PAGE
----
As far as the KDP is concerned, directing 4 out of 6 of the total Assyrian representatives in the Assembly virtually assures them near total control over Assyrian political aspirations. With Assyrians being a troublesome obstacle to Kurdish expansion into the Nineveh Plain, the KDP scheme hopes to capitalize on two important points regarding Assyrian Christians: institutionalizing a formal legal split amongst various Assyrian Christian communities based on self-identifying terms and the subversion of calls for an Assyrian self-administered area in the Nineveh Plain.

Following the fall of the Baathist regime, the Assyrian Democratic Organization (ADO) and the Assyrian Democratic Movement (ADM) cosponsored the Chaldean Syriac Assyrian Conference in Baghdad during October, 2003. The two most important points of agreement that emerged from the conference were the consensus decision by all of the communities to legally refer the "Chaldean Syriac Assyrian" people as "ChaldoAssyrians," and to demand the establishment of an Assyrian self-administered area in the Nineveh Plain. Through perseverance, both points were incorporated into the TAL, with article 53D guaranteeing administrative rights for ChaldoAssyrians.

The KDP strategy is geared to attack these major Assyrian political objectives head on. First, by propping up groups who maintain fabricated sectarian-ethnic identities and declare that Assyrians and Chaldeans are separate people, the KDP hopes to fragment the third largest demographic group in Iraq -- the Christians -- into smaller, less significant fragments. As one Iraqi noted, "Mr. Ablahad Afram has evolved into the point man to drive the KDP wedge into the consensus position."

Secondly, the Assyrian desire for a self-administered area outside the direct control of the Kurdish occupied region is anathema to the larger Kurdish vision of an ever expanding "Kurdistan" reaching west through the Nineveh and Dohuk provinces to the Syrian border. As one Assyrian analyst noted "They (the KDP) have drawn their map and it includes the whole of the Nineveh Plain." Furthermore, in response to independent Assyrian calls for a self-administered area, the analyst added "it is widely believed that the four Christian representatives on the Kurdish list have foresworn any ambition for administrative rights in the Nineveh Plain except as a wholly owned and subjugated portion of the Kurdish occupied area." For Assyrians, that leaves only one or at best two representatives, themselves under threat, to fend for themselves in an Assembly of 275 controlled by much larger blocs.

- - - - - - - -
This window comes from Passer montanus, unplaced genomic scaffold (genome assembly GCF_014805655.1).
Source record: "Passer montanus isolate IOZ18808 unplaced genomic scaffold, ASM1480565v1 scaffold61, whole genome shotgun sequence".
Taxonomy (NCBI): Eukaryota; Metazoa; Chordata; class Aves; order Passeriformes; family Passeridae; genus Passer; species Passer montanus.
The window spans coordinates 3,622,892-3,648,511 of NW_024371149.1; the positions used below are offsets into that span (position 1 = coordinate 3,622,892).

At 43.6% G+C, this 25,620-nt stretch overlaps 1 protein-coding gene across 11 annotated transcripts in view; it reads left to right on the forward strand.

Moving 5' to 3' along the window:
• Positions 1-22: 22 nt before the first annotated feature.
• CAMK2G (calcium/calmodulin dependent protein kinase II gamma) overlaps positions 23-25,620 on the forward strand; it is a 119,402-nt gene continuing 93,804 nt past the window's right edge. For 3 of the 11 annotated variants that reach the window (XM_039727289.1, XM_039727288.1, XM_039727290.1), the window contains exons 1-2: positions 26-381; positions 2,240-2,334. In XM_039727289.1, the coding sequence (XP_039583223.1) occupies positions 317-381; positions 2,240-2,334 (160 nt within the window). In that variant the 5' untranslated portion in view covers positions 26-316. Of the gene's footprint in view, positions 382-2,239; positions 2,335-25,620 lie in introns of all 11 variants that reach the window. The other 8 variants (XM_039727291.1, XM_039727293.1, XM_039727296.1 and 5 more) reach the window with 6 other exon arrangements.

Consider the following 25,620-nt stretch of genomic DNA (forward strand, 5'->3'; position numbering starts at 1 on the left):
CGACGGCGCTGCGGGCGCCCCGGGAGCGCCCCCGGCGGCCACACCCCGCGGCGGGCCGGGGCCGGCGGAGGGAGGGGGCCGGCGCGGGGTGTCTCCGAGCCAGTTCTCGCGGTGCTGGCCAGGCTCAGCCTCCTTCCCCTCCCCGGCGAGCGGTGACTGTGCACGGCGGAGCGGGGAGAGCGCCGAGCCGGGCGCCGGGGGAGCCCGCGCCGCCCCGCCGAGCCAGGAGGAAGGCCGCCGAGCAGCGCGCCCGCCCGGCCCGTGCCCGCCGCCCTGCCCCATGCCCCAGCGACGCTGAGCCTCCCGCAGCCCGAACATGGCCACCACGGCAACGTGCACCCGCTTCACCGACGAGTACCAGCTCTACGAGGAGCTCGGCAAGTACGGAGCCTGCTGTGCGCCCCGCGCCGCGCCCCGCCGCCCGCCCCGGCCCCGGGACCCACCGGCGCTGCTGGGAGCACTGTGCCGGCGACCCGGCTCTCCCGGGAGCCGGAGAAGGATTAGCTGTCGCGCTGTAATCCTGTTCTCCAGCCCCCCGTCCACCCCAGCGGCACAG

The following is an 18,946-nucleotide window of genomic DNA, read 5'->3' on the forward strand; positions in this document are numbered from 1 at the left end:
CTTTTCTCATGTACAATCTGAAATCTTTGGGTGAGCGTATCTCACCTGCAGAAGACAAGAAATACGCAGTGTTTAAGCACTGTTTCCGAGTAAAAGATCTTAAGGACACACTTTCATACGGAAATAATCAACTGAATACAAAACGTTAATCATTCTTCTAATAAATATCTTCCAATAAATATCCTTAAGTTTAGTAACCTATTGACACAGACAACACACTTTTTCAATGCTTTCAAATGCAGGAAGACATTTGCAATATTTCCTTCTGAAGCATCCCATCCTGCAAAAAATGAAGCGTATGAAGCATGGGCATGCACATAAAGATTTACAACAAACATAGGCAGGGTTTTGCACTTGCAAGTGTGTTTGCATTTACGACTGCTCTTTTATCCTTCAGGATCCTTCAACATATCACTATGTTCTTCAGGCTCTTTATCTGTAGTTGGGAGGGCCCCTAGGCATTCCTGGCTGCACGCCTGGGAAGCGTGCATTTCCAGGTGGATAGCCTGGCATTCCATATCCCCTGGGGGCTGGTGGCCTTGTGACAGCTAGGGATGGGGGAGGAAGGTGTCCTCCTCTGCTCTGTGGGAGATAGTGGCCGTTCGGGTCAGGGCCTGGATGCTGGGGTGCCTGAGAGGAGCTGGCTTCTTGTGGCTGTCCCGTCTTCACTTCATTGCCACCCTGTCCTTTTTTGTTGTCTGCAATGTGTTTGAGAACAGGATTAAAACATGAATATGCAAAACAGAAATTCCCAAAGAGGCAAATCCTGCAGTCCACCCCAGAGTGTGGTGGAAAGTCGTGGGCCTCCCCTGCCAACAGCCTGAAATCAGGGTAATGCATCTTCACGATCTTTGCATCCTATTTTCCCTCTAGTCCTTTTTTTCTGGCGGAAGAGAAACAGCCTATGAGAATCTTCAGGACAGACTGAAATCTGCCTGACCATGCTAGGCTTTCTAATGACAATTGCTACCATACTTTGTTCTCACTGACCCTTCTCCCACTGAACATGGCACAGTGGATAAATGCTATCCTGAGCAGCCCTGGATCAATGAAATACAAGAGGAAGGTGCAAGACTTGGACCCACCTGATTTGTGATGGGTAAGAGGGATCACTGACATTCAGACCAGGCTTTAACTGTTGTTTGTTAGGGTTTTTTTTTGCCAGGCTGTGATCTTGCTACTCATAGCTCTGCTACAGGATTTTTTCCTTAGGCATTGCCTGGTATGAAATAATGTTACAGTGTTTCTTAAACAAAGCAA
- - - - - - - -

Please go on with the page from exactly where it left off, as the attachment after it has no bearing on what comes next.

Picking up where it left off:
For the KDP, appointing the bulk of the Assyrian Christian representation in the Assembly has kept alive KDP dreams of incorporating the Nineveh province into the Kurdish occupied region. For the Assyrian leadership, the move has been a predictable continuation of the ongoing policy of KDP expansion, then consolidation, and then homogenization of adjacent areas by ethnic cleansing. One analyst summarized the KDP strategy by noting "The KDP has executed a carefully orchestrated 3 pronged strategy of violently terrorizing the Assyrian community, deliberately blocking any real ability to participate in the democratic process, and finally, cynically propping up illegitimate organizations to be our official representatives."

One activist adamantly summarized the widely held mainstream Assyrian view by saying "Mr. Barzani can add as many Christians to his list as he likes. These so called leaders are Barzani's representatives, not ours. They don't have the backing of the community and are widely known to be there simply to subvert our genuine and legitimate aspirations as a people." For the indigenous Assyrian Christians as a whole, the very process that produced this scenario remains at its root undemocratic and illegitimate.


1 Worldwide Protests

Assyrians to Protest At UN on Iraq Voter Lockout
Australian Assyrians Protest Iraq Voter Lockout
European Assyrians Protest Iraqi Vote Lockout
Chicago Assyrians and Turkmen Protest Lack of Voting Access
Assyrians Protest in US, Canada, Sweden, Iraq on Voter Lockout By Kurds
Assyrian Christians Protest Against Voting Irregularities
Iraq Voters Protest Poll Lockout
Assyrians, Turkomen, Yazidis Protest Outside Green Zone
Radio Interview With Yezidi Prince At Election Lockout Protest
Assyrians Worldwide Protest Lockout of Assyrian Voters in Iraq
Assyrians in England to Protest Assyrian Voter Lockout in North Iraq
Iraqis Protest 'Deliberate' Lack of Ballot Papers
Assyrian Democratic Movement Protests ChaldoAssyrian Vote Lockout in North Iraq
150,000 ChaldoAssyrians Protest Their Exclusion From Voting
Assyrians Protest Iraqi Election With Crucifixion, Fast in New York